Proton goes above and beyond other providers we list by offering a complete ecosystem. Your Proton account doesn't just provide a VPN; it includes email, calendar, cloud storage, and a password manager. As many people have pointed out – myself included in the past – Proton’s feature parity isn’t always consistent (meaning that a feature or functionality on one operating system may not be present everywhere else), but for those who are willing to wait out the growing pains in exchange for a smoother, more unified experience this is a worthy consideration. The whole ecosystem is available and growing, and in the privacy community that's no small thing. Proton is becoming the all-in-one privacy alternative to services like Google and Apple, offering simplicity, elegance, and user-friendliness.


The Bad

However, Proton is not without its flaws. I previously noted issues with their Linux app, and since then I’ve seen this complaint pop up consistently across multiple communities, platforms, and people of various levels of expertise: Proton’s Linux app just sucks and it seems that they’ve made no effort whatsoever to fix this since last year. This is particularly discouraging for a company of Proton's size, as it may dissuade people from transitioning to Linux when they reach that stage in their journey if they decided to early on to use Proton. I expressed this view in my recent video about the Proton Drive Windows app.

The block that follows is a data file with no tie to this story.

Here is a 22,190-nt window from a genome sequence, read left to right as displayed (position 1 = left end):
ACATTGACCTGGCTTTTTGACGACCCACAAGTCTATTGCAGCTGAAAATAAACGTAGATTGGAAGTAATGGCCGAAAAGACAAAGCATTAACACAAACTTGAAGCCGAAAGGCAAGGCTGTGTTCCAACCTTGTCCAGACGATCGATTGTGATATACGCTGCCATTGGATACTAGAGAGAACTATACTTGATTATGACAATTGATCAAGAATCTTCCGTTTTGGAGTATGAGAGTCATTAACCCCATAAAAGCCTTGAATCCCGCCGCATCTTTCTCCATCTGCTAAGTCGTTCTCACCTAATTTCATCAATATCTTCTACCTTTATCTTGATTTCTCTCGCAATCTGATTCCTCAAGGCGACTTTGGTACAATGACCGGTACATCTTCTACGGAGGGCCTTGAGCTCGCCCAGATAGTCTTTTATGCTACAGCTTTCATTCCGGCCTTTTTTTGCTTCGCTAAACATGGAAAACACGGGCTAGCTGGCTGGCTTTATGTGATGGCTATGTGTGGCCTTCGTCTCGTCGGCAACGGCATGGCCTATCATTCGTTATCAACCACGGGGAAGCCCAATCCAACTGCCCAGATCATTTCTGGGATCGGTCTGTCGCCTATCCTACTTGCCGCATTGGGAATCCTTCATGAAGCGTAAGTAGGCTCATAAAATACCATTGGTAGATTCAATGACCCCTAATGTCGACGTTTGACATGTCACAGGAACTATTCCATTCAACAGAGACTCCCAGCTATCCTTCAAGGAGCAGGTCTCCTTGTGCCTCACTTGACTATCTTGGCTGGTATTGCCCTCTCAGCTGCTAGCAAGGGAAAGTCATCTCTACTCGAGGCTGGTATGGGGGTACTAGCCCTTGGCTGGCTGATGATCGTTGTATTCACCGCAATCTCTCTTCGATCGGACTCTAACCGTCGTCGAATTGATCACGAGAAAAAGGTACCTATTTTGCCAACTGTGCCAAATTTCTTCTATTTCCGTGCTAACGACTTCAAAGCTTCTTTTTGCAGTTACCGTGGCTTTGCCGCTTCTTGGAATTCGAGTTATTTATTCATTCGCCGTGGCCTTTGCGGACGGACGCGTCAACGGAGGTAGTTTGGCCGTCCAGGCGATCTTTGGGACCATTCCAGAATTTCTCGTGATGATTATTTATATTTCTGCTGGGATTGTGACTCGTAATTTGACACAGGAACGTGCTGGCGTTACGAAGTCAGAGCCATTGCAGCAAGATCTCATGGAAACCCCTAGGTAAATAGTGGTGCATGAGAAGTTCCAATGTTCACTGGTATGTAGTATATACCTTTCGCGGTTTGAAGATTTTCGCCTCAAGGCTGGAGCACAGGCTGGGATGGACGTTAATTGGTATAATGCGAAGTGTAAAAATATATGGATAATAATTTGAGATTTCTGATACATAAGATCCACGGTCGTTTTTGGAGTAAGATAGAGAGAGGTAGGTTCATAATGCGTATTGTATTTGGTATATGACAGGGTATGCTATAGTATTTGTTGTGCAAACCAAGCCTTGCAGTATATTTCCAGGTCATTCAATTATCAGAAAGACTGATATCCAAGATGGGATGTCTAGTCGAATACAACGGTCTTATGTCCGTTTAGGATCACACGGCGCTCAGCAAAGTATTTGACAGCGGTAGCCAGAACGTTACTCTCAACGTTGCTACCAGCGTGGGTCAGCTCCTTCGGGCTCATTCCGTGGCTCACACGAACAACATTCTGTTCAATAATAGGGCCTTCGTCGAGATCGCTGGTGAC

I’m also waiting for Proton to improve upon their private payment options. While they accept cash, they have yet to adopt Monero (IVPN and Mullvad both offer this). They accept Bitcoin, but it’s rather difficult to make that truly anonymous. New accounts still require verification, either via a phone number, recovery email, or payment option (even for free users). This makes creating a truly anonymous account impractical – nearly impossible – for the “average” user they seem to target. While Proton claims to take steps to protect this data – even from themselves – but it stills feel misleading.